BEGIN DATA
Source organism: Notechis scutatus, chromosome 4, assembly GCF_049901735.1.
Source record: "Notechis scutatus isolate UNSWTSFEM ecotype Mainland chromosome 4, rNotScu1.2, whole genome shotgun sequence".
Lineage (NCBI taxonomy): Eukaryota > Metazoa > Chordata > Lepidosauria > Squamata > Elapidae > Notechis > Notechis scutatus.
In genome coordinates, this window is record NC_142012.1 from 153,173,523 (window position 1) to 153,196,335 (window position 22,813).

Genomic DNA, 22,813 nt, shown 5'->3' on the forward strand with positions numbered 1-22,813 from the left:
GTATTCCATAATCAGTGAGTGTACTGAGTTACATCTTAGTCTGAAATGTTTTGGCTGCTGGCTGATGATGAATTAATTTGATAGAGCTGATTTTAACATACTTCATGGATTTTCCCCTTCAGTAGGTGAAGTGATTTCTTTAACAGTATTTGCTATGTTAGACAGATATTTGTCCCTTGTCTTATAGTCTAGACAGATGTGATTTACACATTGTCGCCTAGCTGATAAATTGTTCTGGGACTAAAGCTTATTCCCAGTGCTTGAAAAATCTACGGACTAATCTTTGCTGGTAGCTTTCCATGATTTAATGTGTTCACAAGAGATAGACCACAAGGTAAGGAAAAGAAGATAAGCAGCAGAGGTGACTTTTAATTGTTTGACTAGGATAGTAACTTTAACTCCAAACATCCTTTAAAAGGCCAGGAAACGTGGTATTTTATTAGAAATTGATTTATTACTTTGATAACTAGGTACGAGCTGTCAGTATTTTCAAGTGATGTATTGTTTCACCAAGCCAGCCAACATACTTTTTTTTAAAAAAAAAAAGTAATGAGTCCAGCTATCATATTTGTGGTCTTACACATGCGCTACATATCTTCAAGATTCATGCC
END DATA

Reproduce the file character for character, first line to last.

Source organism: Notechis scutatus, chromosome 4, assembly GCF_049901735.1.
Source record: "Notechis scutatus isolate UNSWTSFEM ecotype Mainland chromosome 4, rNotScu1.2, whole genome shotgun sequence".
Lineage (NCBI taxonomy): Eukaryota > Metazoa > Chordata > Lepidosauria > Squamata > Elapidae > Notechis > Notechis scutatus.
In genome coordinates, this window is record NC_142012.1 from 153,173,523 (window position 1) to 153,196,335 (window position 22,813).

Genomic DNA, 22,813 nt, shown 5'->3' on the forward strand with positions numbered 1-22,813 from the left:
GTATTCCATAATCAGTGAGTGTACTGAGTTACATCTTAGTCTGAAATGTTTTGGCTGCTGGCTGATGATGAATTAATTTGATAGAGCTGATTTTAACATACTTCATGGATTTTCCCCTTCAGTAGGTGAAGTGATTTCTTTAACAGTATTTGCTATGTTAGACAGATATTTGTCCCTTGTCTTATAGTCTAGACAGATGTGATTTACACATTGTCGCCTAGCTGATAAATTGTTCTGGGACTAAAGCTTATTCCCAGTGCTTGAAAAATCTACGGACTAATCTTTGCTGGTAGCTTTCCATGATTTAATGTGTTCACAAGAGATAGACCACAAGGTAAGGAAAAGAAGATAAGCAGCAGAGGTGACTTTTAATTGTTTGACTAGGATAGTAACTTTAACTCCAAACATCCTTTAAAAGGCCAGGAAACGTGGTATTTTATTAGAAATTGATTTATTACTTTGATAACTAGGTACGAGCTGTCAGTATTTTCAAGTGATGTATTGTTTCACCAAGCCAGCCAACATACTTTTTTTTAAAAAAAAAAAGTAATGAGTCCAGCTATCATATTTGTGGTCTTACACATGCGCTACATATCTTCAAGATTCATGCC